Thursday, 28 March 2013

The lake of City Market

It is one of the most congested parts of Bangalore. It also has the maximum number of footfalls and it is surrounded by historical structures.
The locality boasts of  one of the oldest hospitals in the State and also one of the oldest markets. It was also home to one of the oldest cinema houses and several landmarks associated with Hyder Ali and his son Tipu Sultan are located in the vicinity.
Just two centuries ago, this was the battlefield between Tipu Sultan and the British forces. It was also the place where the British forces camped in 1791 under Lord Cornwallis and took on Bahadur Khan, the Khiladar of Bangalore Fort.
This is also the place where Tipu’s artillery from within the fort rained rocket fire on the British who reported the first few such deaths in India. Cornwallis stormed the fort at midnight and this was against the rules of the war. Bahadur Khan was killed along with the other defenders.
Cornwallis was so impressed by the bravery of Bahadur Khan, he sent a message to Tipu asking for Khan’s body to be taken away with all honors due to a martyr. Tipu haughtily replied that the place where a martyr fell would be his final resting place. Cornwallis constructed a tomb in honour of Bahadur Khan. Today, the fort stands amid the ugly urban sprawl as do several localities that existed during the time of Tipu.
This is City Market, one of the most crowded localities of Bangalore and perhaps unfortunately labelled as the city’s dirtiest and most polluted place.
The market today is a urban planners nightmare. It has two busstands-one a Government bus stand and another a private one and both spill onto the adjoining roads. The KR Market is one of the busiest hubs of Bangalore and it is surrounded by wholesale dealers, markets and commercial complexes.
To add to the confusion, the Minot Eye Hospital, Victoria Hospital-which is one of the oldest in Bangalore-Vani Vilas Hospital–are located here.
But this urban nightmare is only a few decades old.
This place was once a vast plain with a small bur beautiful lake and it was sandwiched between two forts. Yes, Bangalore had two forts and today only one-the City Market fort exists. The vast expanse between the two forts was used as a market place and it was called Siddi Katte.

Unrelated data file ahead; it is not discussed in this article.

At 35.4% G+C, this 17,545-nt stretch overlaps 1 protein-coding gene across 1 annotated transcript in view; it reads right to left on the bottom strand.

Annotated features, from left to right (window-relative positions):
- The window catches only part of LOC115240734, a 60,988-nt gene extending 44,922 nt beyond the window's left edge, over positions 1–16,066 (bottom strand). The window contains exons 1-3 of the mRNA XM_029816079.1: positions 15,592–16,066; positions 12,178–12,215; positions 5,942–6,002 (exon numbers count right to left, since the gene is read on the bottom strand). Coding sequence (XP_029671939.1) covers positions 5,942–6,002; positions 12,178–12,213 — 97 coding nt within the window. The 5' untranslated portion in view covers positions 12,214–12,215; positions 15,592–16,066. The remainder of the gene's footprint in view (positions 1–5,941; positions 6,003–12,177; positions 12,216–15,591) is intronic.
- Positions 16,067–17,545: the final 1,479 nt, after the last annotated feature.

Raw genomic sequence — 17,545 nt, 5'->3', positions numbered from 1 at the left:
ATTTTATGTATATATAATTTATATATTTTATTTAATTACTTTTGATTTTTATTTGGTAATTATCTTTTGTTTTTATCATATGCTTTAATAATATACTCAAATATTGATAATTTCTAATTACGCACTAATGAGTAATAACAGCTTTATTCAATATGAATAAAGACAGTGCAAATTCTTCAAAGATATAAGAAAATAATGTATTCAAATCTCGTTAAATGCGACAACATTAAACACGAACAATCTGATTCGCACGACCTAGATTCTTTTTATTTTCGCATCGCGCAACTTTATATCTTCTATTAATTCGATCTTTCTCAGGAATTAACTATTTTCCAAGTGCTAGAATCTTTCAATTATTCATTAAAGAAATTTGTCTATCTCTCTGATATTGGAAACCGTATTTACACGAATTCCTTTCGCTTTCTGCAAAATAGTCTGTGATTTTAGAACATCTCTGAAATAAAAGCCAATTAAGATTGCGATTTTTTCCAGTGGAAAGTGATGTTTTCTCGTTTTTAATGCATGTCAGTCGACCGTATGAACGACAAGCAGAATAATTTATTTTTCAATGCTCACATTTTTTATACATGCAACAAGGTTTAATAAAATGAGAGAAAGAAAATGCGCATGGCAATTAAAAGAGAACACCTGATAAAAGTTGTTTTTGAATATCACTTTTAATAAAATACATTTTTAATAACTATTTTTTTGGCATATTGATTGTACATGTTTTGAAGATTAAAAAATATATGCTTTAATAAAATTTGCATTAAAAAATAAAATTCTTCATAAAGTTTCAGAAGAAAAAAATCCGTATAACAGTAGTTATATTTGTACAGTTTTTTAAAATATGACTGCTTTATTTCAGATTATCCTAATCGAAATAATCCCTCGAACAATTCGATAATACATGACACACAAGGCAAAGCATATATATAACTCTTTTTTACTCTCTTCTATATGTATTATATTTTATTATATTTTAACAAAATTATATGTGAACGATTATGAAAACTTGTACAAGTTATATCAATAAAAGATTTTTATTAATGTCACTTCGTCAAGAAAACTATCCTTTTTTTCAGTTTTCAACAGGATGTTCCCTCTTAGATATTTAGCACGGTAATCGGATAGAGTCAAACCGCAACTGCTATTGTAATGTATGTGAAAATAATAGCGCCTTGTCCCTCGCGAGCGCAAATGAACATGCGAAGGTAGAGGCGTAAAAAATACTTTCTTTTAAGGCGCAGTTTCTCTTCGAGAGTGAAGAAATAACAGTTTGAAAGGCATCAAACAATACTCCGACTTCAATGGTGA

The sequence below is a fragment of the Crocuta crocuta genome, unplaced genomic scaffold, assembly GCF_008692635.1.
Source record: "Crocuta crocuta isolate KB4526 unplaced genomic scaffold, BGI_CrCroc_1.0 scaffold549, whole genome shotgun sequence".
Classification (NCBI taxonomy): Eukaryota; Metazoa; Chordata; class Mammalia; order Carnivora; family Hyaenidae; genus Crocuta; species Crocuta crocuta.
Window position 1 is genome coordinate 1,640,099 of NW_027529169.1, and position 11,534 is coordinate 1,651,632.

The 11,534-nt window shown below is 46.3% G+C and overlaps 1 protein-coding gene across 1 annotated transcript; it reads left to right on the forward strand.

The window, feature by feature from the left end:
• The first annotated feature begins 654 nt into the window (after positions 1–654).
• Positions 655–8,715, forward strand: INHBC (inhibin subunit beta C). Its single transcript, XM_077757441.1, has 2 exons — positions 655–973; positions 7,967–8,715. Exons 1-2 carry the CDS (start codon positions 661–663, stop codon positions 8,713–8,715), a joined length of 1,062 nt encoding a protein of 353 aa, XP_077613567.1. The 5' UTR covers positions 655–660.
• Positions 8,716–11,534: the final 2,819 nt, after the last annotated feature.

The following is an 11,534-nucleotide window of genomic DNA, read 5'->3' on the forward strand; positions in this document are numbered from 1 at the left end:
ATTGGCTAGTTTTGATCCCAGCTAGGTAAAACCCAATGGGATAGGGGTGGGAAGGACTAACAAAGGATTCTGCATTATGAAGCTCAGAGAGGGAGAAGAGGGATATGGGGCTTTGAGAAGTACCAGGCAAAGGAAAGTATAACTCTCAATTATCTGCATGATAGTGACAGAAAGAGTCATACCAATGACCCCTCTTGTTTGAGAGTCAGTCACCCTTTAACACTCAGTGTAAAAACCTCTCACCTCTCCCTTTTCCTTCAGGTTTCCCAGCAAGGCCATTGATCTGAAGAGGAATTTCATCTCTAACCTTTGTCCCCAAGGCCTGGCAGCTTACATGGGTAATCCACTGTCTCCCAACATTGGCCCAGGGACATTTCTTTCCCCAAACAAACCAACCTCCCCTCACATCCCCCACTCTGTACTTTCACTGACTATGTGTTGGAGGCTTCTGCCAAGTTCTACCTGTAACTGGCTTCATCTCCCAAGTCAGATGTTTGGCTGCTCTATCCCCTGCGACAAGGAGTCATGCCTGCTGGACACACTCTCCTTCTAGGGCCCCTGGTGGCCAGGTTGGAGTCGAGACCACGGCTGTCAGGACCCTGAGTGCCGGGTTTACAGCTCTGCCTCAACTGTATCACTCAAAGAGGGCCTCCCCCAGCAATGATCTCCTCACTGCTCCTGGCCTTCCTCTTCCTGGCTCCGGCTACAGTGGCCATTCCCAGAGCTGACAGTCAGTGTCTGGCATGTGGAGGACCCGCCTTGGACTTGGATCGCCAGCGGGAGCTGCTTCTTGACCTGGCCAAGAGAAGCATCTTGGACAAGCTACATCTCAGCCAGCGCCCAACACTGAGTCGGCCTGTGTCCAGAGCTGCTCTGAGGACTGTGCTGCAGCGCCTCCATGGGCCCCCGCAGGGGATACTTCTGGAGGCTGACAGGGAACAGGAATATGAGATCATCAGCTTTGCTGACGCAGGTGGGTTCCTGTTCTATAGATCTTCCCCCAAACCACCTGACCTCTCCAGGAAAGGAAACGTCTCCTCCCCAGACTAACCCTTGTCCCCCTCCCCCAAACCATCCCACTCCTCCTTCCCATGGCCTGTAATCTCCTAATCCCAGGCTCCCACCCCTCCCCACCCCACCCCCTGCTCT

When Kempe Gowda built the Bangalore fort, he devised s series of tanks to supply water to his new city. One of the lakes he built at the present City Market-KR Market was called Siddikatte Lake. This lake was one of the many inner lakes that he had conceived to store and provide water to the several petes he founded such as Akki Pet, Bale Pet, Upparpet.
The tank owes its origin to Siddi, a member of Kempe Gowda family.
The tank was not very big but it was interconnected to other “inner” water bodies that Kempe Gowda built including the Karanji lake at Gandhi Bazar. The Karanji lake abutted the Bugle Rock area and it covered what is today’s National College.
Apart from these inner lakes, Kempe Gowda commissioned the lakes in outlying areas to “catch” the water and store it for his people.
However, once Bangalore was taken over by the Wodeyars, the inner lakes slowly fell into disuse. The Siddikatte lake became only a small water body by the time Hyder appeared on the scene. There are enough records to indicate that Hyder used water from the Siddikatte to rebuild the mud fort with bricks and stone at City Market.
When the British moved in on Bangalore in 1791 during the Third Mysore war, Cornwallis halted here. He then planned the midnight attack when he could not breach the defences of this fort for a fortnight.
Soon after Tipu and British ceased hostilities, Tipu dismantled much of the Bangalore fort and the water body fell into complete disuse.
The tank “withered” in the latter part of 19th century and it was then transformed into a well-organised market known locally as Siddikatte Santhe. The santhe drew a large number of farmers and growers and this is how it became a hub of business, which it is even today. Siddi Katte was once inhabited by many Brahmin officials. Slowly, the development of the area saw the death of the residences and one building after another came up, displacing people and generating more traffic.
Today, Bangalore fort is surrounded by hospitals and bus stands. The KR market stands nearby, a testimony to the farsightedness of the Wodeyars.
The lake is completely gone and there is not even a trace of it. Only a few oldtimers vaguely remember the name of Siddikatte. Otherwise, City market-KR Market is a much reviled name and few Bangaloreans would venture to go there.
However, the City Market-KR Market area even today is the place where much of Bangalore’s history was made. The area around the fort was the place where Tipu had his rocket laboratories and factories and it was called Taramandalpet.
To cannons were recovered a few months ago when Metro work was being taken up in the area.

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